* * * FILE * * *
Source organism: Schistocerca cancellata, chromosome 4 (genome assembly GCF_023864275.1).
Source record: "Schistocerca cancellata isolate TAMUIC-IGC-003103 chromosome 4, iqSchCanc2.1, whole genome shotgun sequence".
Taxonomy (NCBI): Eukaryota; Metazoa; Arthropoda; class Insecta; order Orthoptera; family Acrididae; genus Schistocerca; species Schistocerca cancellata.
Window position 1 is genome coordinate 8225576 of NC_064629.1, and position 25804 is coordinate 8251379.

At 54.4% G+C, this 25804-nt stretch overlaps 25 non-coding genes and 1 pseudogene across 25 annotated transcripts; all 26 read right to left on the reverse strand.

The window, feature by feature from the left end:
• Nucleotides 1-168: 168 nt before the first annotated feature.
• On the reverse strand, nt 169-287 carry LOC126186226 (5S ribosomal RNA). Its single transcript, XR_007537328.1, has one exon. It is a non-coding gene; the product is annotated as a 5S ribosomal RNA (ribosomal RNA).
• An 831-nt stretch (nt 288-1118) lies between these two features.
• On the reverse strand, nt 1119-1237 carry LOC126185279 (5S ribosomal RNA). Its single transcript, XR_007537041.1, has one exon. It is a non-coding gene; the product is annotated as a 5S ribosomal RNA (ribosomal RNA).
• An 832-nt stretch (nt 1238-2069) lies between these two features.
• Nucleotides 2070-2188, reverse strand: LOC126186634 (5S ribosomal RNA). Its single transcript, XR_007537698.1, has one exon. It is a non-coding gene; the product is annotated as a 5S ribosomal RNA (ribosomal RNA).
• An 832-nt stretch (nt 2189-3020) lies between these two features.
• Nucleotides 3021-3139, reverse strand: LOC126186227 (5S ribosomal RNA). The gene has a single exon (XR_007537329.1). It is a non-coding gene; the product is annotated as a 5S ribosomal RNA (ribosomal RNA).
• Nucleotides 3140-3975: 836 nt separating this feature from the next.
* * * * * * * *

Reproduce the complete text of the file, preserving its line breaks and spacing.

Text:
Source organism: Schistocerca cancellata, chromosome 4 (genome assembly GCF_023864275.1).
Source record: "Schistocerca cancellata isolate TAMUIC-IGC-003103 chromosome 4, iqSchCanc2.1, whole genome shotgun sequence".
Taxonomy (NCBI): Eukaryota; Metazoa; Arthropoda; class Insecta; order Orthoptera; family Acrididae; genus Schistocerca; species Schistocerca cancellata.
Window position 1 is genome coordinate 8225576 of NC_064629.1, and position 25804 is coordinate 8251379.

At 54.4% G+C, this 25804-nt stretch overlaps 25 non-coding genes and 1 pseudogene across 25 annotated transcripts; all 26 read right to left on the reverse strand.

The window, feature by feature from the left end:
• Nucleotides 1-168: 168 nt before the first annotated feature.
• On the reverse strand, nt 169-287 carry LOC126186226 (5S ribosomal RNA). Its single transcript, XR_007537328.1, has one exon. It is a non-coding gene; the product is annotated as a 5S ribosomal RNA (ribosomal RNA).
• An 831-nt stretch (nt 288-1118) lies between these two features.
• On the reverse strand, nt 1119-1237 carry LOC126185279 (5S ribosomal RNA). Its single transcript, XR_007537041.1, has one exon. It is a non-coding gene; the product is annotated as a 5S ribosomal RNA (ribosomal RNA).
• An 832-nt stretch (nt 1238-2069) lies between these two features.
• Nucleotides 2070-2188, reverse strand: LOC126186634 (5S ribosomal RNA). Its single transcript, XR_007537698.1, has one exon. It is a non-coding gene; the product is annotated as a 5S ribosomal RNA (ribosomal RNA).
• An 832-nt stretch (nt 2189-3020) lies between these two features.
• Nucleotides 3021-3139, reverse strand: LOC126186227 (5S ribosomal RNA). The gene has a single exon (XR_007537329.1). It is a non-coding gene; the product is annotated as a 5S ribosomal RNA (ribosomal RNA).
• Nucleotides 3140-3975: 836 nt separating this feature from the next.